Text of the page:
article by tim stephens
An inside look at former Thundering Herd stars
now suiting up on Sundays in the hard hitting NFL
Pennington. Moss. Chapman. Wade. Williams.
They represent Marshall’s players in the NFL, 16 in all. To put that in perspective, Marshall coaches of the 1980s took great pride in the fact that the Herd had one player – Minnesota Vikings cornerback Carl Lee – playing pro football. When MU had two players – wide receiver Mike Barber and tight end Sean Doctor – drafted in 1989, Herd fans were giddy.
Now, Marshall features more players on NFL rosters than does Southern California, North Carolina State, Georgia Tech, Oregon State, Purdue, Oklahoma State and dozens of other nationally-renowned programs.
There are grizzled veterans Troy Brown and Mike Bartrum, each entering their 11th season in the NFL ranks. There also are promising rookies Steve Sciullo and Byron Leftwich, both learning the pro game and trying to make an impact.
“I think it’s just phenomenal to see all these guys from Marshall in the league,” said Bartrum, a tight end and longsnapper with the Philadelphia Eagles. “It seems like every game we play there’s somebody on the other team from Marshall.”
Bartrum is one of the most successful. Despite having just four catches, including three for touchdowns, in his career, Bartrum was named by the NFL’s coaches the best longsnapper in the league. That he spends most of his playing time peering upside down between his legs for a living doesn’t bother Bartrum, who has spent time with the Kansas City Chiefs, Green Bay Packers and New England Patriots.
“It’s a great way to make a living,” Bartrum said. “I feel very blessed.”
So does Brown, the Patriots premier wide receiver and a Pro Bowl player with a Super Bowl ring. Brown led New England with 97 catches for 890 yards and three touchdowns last season. Not bad for a player once considered too small and too slow. “I just keep working hard,” Brown said. “That’s all I can do.”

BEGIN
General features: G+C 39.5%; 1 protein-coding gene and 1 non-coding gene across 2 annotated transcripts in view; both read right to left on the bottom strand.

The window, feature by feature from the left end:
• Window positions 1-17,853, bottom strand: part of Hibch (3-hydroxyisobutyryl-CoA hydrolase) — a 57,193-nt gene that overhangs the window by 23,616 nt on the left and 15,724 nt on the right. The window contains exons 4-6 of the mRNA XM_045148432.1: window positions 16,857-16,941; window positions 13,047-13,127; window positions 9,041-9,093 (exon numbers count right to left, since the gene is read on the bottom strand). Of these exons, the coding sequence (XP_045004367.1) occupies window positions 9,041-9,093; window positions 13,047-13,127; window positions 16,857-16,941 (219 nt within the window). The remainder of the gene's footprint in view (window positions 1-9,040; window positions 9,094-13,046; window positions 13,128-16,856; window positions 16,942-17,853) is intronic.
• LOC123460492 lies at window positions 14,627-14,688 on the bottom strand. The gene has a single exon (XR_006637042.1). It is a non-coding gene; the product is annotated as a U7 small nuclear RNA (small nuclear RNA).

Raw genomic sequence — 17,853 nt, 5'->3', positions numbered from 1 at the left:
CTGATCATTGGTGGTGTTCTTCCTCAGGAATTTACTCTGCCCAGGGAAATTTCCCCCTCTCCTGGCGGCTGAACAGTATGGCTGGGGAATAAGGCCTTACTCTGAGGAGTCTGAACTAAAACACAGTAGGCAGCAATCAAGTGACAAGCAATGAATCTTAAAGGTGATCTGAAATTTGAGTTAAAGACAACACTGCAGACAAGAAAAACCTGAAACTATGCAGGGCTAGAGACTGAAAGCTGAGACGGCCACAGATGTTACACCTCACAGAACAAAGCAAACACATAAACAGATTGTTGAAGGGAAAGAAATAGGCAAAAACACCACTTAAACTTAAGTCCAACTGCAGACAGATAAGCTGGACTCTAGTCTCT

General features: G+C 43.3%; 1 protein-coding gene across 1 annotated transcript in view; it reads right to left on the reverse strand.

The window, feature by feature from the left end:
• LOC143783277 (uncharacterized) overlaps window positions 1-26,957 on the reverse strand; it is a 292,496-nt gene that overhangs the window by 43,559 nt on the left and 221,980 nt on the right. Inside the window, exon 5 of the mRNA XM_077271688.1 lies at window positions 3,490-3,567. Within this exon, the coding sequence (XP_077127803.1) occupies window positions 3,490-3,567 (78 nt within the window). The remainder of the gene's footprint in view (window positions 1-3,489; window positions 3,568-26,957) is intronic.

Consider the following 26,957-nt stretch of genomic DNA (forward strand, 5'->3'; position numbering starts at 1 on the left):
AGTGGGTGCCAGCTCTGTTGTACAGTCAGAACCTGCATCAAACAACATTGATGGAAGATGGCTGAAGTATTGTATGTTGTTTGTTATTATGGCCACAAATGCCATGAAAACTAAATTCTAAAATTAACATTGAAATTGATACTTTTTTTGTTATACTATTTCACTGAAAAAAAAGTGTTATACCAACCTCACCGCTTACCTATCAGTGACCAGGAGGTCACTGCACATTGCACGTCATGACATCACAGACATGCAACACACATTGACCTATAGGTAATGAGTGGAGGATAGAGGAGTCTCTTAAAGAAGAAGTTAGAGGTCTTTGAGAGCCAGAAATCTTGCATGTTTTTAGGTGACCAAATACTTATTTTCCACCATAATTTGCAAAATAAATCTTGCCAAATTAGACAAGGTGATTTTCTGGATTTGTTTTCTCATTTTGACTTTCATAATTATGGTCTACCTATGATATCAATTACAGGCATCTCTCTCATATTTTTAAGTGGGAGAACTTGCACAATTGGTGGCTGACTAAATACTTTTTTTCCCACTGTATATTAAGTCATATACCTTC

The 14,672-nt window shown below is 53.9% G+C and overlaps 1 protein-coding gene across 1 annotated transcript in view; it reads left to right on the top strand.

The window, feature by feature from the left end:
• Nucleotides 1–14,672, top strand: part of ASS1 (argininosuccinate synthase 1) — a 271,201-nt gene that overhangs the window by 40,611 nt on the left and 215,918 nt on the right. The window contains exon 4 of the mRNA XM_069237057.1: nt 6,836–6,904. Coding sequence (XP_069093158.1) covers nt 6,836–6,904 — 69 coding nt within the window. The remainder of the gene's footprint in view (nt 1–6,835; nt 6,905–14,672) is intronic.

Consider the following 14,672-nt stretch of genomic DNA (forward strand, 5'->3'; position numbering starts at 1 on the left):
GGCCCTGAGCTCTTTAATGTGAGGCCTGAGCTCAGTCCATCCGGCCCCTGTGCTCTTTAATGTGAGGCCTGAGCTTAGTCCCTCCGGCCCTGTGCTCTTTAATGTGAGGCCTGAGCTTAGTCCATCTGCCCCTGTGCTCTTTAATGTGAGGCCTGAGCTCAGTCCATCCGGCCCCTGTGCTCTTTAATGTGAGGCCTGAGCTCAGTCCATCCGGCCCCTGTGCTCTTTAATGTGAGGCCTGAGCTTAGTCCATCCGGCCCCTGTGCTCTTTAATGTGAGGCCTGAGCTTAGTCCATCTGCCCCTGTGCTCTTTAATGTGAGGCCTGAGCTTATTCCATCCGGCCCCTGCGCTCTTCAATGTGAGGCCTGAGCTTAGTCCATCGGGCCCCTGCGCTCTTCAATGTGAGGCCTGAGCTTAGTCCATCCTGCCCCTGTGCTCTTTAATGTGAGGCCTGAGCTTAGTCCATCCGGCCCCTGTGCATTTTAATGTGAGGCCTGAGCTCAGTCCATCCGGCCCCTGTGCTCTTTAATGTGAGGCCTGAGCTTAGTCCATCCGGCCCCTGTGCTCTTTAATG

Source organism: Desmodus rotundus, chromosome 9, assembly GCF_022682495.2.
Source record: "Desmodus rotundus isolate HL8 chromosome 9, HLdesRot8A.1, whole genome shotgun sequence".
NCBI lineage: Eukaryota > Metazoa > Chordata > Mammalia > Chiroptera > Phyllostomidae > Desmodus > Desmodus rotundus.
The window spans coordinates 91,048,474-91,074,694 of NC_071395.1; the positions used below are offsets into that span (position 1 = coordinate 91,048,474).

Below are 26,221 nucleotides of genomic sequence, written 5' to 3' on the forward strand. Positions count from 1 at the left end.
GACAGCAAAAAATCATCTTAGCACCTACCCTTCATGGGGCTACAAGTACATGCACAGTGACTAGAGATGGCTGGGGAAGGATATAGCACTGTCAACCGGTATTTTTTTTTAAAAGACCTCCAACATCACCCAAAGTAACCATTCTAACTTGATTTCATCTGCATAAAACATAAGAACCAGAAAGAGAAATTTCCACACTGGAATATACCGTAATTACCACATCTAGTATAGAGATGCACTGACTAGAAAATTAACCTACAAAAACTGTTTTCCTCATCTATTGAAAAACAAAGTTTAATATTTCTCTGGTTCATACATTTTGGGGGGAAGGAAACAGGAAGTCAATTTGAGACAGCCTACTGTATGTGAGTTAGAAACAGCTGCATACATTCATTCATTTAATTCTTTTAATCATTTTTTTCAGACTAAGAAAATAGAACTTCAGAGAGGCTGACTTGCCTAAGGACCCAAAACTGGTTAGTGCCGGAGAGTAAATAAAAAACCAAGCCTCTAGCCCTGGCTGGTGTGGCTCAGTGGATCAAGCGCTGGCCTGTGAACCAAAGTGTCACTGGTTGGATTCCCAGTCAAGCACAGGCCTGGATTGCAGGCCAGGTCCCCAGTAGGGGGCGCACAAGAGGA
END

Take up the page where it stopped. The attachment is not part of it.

Brown, who has 418 catches for 4,860 yards and 20 touchdowns in his career, also stars on special teams. His punt return for a touchdown against Pittsburgh led the Patriots charge to the Super Bowl two years ago. Brown said he takes pride in his special teams skills, something of which he has plenty of company from MU alumni.
Not only do Bartrum and Brown excel on special teams, so do three other ex-Herd standouts. Chris Massey is the longsnapper with the St. Louis Rams. J.R. Jenkins is the kicker with the Baltimore Ravens and Chris Hanson is an All-Pro punter with the Jacksonville Jaguars.
“Forget the quarterbacks. Marshall is known for its longsnappers,” Massey said, joking that he and Bartrum are more well-known than Chad Pennington and Jacksonville quarterback Byron Leftwich.
Massey doubles as the Rams’ number two fullback, but his primary job is to snap the ball to the punter and to the holder for field goals and extra points. As with Bartrum, much of Massey’s view of the game is from upside down.
“The more you can do, the longer you’ll be around,” Massey said. “I came to Marshall University as a linebacker and took up longsnapping. That’s what got me to the NFL.”
How much J.R. Jenkins is on the field depends on how often his Ravens’ teammates score. Jenkins handles Baltimore’s kickoff duties and is the team’s long-distance field goal specialist. His ability to kick off into the end zone attracted the Ravens, who signed him after his stints with the Arena League’s Detroit Fury and NFL Europe’s Berlin Thunder.
Hanson was stellar last season, averaging 44.2 yards per punt and dropping 27 kicks inside the opponents’ 20-yard line to earn a spot in the Pro Bowl, football’s all-star game. The selection to the Pro Bowl was gratifying for a player once cut by the Cleveland Browns.
“It was a dream come true,” Hanson said.
Hanson is a teammate of Leftwich, who signed a five-year deal worth between $23 and $30 million. Leftwich, the seventh player selected in the 2003 draft, said he was thrilled to embark on an NFL career after a 19-day holdout while his contract was being negotiated by his agents.
“I didn’t know what the process would be like,” Leftwich said of the complicated contract negotiations. “If there was one thing I could go back and do over, that would be it. Now, I’m ready to learn and play football in the NFL.”